Bathroom cabinets...

Discussion in 'Kitchen Fitters' Talk' started by woodbine, Aug 4, 2019.

  1. woodbine

    woodbine New Member

    Not exactly kitchens, but close.
    I want to fit some wall hung base units in our bathroom. Wall hung as in no legs. The units are designed for this, with Blum fittings up to 200kg.
    I'd like to batten them off the wall with some CLS 38x63 I have lying around. This would allow a deeper worktop and allow waste pipes to pass freely.
    I was going to fix a batten at the top and the bottom, then also screw a length of board on the lower batten to create a 'shelf' for the units to rest on.
    I think this should give enough support.
    Walls are very solid concrete block.
     
  2. WillyEckerslike

    WillyEckerslike Well-Known Member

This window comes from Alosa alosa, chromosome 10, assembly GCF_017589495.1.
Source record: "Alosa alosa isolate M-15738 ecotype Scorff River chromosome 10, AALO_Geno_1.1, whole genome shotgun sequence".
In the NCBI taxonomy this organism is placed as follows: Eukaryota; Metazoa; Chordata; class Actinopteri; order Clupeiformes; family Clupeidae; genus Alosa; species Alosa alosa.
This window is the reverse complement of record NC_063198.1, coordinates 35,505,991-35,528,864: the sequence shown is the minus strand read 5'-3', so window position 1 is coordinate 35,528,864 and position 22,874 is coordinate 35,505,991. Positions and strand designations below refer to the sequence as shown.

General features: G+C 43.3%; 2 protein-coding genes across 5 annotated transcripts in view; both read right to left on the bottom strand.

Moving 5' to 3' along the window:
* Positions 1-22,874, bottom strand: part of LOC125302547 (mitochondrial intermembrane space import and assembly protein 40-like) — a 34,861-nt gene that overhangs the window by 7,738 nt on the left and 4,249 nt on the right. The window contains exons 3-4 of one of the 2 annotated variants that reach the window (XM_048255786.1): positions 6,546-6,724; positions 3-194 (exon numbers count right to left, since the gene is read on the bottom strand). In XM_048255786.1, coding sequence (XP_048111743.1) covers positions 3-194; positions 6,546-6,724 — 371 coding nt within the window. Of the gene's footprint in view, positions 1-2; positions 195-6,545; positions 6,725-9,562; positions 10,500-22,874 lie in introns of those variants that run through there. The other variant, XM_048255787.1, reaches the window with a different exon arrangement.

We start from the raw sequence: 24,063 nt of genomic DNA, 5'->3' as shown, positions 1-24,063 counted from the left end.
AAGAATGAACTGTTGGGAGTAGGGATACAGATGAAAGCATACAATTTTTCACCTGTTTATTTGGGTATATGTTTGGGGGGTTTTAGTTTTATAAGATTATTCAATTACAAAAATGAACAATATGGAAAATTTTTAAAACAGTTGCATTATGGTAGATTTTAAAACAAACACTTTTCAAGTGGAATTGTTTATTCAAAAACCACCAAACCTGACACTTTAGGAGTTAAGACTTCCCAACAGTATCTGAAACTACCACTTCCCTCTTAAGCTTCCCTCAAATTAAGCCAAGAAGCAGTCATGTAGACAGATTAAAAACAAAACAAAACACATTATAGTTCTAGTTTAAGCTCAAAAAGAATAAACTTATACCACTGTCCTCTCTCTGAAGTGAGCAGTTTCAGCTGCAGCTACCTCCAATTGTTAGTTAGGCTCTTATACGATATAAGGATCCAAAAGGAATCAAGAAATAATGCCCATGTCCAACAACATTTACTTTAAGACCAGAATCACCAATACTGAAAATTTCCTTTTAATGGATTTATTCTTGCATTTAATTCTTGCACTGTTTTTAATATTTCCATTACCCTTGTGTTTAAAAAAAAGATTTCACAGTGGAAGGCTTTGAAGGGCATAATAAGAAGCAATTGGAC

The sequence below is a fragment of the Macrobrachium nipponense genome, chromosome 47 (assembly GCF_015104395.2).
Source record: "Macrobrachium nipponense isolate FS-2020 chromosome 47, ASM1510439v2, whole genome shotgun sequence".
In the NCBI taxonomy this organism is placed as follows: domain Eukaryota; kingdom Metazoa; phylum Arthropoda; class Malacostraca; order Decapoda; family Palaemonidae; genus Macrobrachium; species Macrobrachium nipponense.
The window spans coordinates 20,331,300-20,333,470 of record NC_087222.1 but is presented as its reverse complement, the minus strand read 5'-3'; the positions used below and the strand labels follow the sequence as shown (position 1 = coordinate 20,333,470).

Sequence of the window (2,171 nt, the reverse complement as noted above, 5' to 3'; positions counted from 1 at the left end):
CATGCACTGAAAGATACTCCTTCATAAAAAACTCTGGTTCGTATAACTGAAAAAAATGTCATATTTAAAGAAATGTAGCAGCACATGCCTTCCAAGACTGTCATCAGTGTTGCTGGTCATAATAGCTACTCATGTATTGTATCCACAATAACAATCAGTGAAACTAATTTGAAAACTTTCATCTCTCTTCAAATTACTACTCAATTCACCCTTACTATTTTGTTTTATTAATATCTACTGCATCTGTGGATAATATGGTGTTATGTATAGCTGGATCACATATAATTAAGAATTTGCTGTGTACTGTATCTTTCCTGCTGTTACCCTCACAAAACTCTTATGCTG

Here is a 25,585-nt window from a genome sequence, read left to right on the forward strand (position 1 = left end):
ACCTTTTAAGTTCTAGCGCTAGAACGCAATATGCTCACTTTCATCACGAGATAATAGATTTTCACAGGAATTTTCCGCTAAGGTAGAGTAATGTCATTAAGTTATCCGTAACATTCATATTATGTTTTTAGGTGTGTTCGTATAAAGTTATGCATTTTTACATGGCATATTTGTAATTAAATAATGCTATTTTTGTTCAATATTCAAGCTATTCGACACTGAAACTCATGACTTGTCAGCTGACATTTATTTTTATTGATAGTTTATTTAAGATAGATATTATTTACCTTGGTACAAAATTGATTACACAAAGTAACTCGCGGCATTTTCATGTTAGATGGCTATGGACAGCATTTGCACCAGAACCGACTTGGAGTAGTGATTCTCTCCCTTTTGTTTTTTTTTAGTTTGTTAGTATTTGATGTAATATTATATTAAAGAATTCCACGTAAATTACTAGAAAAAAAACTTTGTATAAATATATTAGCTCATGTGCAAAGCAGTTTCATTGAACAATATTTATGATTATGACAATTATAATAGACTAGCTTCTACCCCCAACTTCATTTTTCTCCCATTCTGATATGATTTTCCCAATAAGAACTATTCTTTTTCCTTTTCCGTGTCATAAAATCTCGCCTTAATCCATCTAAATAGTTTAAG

Are you asking us something or just telling us your plans?
     
  3. woodbine

    woodbine New Member

    Both really, having not done something like this before where cabinets hung without legs.
     
  4. WillyEckerslike

    WillyEckerslike Well-Known Member

    Assuming you're not hanging the pan on it I wouldn't anticipate any problems. I did exactly the same for some kitchen wall cabinets to bring them out past the line of a boiler I was also enclosing. That was 20 years ago and they're still up.
    I made a CLS subframe (half lap joints, glued and screwed), hung that on the wall with cabinet brackets and then fixed the cabinets to that with brackets as well. I was able to conceal the exposed CLS at the end with an offcut of a cabinet side (no end panels then).
    I didn't need the bottom shelf you're describing.
    Good luck.
     
  5. Mr Rusty

    Mr Rusty Well-Known Member

    If you're doing what I think you're doing - using wall cabs as bathroom base cabs, just buy some legs - much easier to level up.
     
  6. Mike58

    Mike58 Active Member

    Why not order the cabinets with a greater depth?
     
  7. woodbine

    woodbine New Member

    Thanks for all the help. Fixing some 38mm CLS top and bottom, using supplied legs to get things levelled up, then secure to battens.
     

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